Gender relations are not static but dynamic since they are affected by social, economic, cultural, and political factors. The circumstances of society in a historical age have formed and redefined these relationships. However, major, sudden, and violent events can lead to enormous gender imbalances. One can observe these phenomena in many societies around the world. Wars, revolutions, natural disasters, and economic restructuring have caused a significant modification of the prevalent perception of what is masculine and feminine. In addition to what issues women and men are capable of doing in public and private life.
Gender Relations Under Occupation
One of the major events transforming gender relations is living under a long occupation. Until recently, the dominant position emphasizes that the participation of women in the national struggle can positively affect their access to policy rights. Also, it increased public participation. As Yuval Davis noted “clear sexual division in war, however, usually disappears when there is no clear difference between the “battlefront and the homefront.” These changes could not be applied in an Arab and predominantly Muslim society such as the Palestinian Territories. Rather, domestic politics and oppression through the Israeli occupation have emphasized more traditional gender roles. Following the Oslo agreements, the 1994 agreement came with the disappointing representatives of the women in the parliament, the Palestinian Legislative Council, and the lack of access by women to high positions in the Palestinian National Authority.
The role of the extended family is growing in Gaza thanks to various economic and social relations. This has an impact on the identification of gender roles, methods of breeding children, marriage decisions, and the number of children in a family. It also has a direct impact on women’s and men’s lives. The following section discusses some of these phenomena that are evident in Palestinian society
One effect of the occupation is that the Israeli regime restricted people and goods through screening points and curfews. In order to move from one place to another, they should have special permits from the occupier. A good thing, it appears women can move easily and get permission to enter or leave a given area. Women are less dangerous in Israel’s eyes and therefore less important seems to be the need to restrict them. At the first glance, this seems to favor more mobile women; but the intensive use of checkpoints and the demolition of Palestinian cities and villages cast doubts about how women can leave their homes and local communities and take part in public and political actions.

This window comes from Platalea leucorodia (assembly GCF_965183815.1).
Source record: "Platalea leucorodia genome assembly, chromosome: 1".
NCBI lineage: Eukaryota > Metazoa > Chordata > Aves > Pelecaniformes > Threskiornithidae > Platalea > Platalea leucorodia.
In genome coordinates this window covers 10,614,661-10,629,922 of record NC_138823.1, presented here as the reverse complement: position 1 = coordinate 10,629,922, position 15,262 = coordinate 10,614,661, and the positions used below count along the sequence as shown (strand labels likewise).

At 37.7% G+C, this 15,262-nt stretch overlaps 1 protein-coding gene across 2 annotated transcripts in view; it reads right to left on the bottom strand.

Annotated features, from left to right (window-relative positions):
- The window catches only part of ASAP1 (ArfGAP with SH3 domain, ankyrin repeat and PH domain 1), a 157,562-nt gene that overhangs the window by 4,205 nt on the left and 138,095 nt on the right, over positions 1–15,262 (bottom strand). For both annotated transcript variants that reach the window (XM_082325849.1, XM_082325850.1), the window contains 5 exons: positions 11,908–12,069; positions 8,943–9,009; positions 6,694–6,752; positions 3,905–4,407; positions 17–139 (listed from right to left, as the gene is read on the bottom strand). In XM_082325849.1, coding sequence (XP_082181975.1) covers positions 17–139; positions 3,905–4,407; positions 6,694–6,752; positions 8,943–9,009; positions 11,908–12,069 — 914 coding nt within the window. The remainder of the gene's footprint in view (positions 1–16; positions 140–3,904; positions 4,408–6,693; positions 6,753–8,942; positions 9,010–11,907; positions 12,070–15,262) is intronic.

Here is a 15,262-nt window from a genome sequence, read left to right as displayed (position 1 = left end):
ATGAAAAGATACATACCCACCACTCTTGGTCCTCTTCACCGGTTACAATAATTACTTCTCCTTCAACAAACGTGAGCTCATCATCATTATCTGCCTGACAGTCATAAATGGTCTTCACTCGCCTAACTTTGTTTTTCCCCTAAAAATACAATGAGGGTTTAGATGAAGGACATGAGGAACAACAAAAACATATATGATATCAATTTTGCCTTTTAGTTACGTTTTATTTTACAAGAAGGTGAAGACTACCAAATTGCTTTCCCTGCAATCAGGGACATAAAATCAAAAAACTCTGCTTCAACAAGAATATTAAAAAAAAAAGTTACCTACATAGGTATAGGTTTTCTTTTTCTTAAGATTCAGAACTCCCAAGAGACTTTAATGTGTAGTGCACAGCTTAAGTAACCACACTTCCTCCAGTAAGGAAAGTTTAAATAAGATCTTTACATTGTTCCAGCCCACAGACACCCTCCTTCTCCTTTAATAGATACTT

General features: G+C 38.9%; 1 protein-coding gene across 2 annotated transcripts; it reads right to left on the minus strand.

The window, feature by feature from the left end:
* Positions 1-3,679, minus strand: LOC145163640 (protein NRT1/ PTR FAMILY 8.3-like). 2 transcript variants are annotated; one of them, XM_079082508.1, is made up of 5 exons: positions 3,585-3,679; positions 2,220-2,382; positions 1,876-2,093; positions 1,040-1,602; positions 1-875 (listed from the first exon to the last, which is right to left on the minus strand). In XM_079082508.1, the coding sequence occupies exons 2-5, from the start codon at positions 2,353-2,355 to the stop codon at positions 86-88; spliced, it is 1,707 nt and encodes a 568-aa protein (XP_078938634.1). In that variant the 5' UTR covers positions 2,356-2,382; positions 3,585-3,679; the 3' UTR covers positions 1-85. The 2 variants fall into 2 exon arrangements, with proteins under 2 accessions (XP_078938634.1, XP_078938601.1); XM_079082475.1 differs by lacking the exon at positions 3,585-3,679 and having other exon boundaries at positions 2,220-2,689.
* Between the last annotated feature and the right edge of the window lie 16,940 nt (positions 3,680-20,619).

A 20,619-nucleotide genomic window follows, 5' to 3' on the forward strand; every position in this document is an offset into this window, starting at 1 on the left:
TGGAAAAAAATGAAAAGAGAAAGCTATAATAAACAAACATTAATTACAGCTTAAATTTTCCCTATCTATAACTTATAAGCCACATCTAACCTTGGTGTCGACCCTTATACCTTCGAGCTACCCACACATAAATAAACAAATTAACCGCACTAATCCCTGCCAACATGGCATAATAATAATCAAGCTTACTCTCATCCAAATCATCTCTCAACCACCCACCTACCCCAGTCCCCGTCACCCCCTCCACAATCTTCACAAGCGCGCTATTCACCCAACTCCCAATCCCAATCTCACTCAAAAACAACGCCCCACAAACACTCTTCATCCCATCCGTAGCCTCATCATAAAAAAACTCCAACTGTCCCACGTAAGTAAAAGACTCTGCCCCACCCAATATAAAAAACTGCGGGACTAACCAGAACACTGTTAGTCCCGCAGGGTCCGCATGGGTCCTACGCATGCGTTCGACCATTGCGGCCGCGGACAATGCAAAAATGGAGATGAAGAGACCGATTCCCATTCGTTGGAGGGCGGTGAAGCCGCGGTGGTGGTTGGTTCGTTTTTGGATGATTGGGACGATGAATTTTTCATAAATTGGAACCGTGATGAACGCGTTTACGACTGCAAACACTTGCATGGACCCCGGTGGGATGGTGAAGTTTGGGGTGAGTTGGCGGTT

Mobility has generally been restricted to meeting their basic needs which affected women’s participation ability in public life. Checkpoints have prevented students, men, and women, who live in villages from going to school or the workplace. And even from living a normal life in certain cities with universities like Gaza, Nablus, Ramallah, or Jenin. The occupation forced many of them to live in a cheap houses away from their families; imposing on them a different way of life. This seems particularly good on the surface for the young people, who are free of their family’s wider patriarchal authority for the first time in their lives. But a deeper look proves the other way around, young women suffer from increasing social censorship. They could very easily fall prey to bad rumors that could take them and all other young women away from university enrollment and live in a far-flung place. Consequently, women concentrate on working in schools close to their place of residence, and they mostly study traditional topics even in an insufficient environment.
The dire poverty Palestinian society experience is a major contribution to changing gender relations. The unemployment rate is widespread among men, forcing local women to leave their jobs for men who can no longer live as a burden on the Palestinian economy. On the other hand, financial requirements push women into new occupations that were previously socially unacceptable to them. However, it doesn’t correctly assess the number of housemakers and women street vendors as well as the domestic economic contribution helping Palestinians deal with today’s situation.
Women are not favored in emergencies
The Second Intifada forced many governmental and non-governmental organizations to implement emergency aid programs. While such programs, to relieve severe human suffering, are important for the affected families, women remain the worst category affected. Forcing such organizations to deviate correspondingly from their two-fold development agenda. Help programs, especially concerning women’s participation in politics, maintain the situation and do not allow for any variation in the traditional reality of gender roles. These situations have a significant impact on the future of gender relations.
In the end, women shouldered all these burdens. They have strengthened their traditional role, which the Israeli regime restricted to reproduction. It prevents them from taking part in political life. Women have historically had the least of these assets. They are in an even harder situation with lower income and less control.
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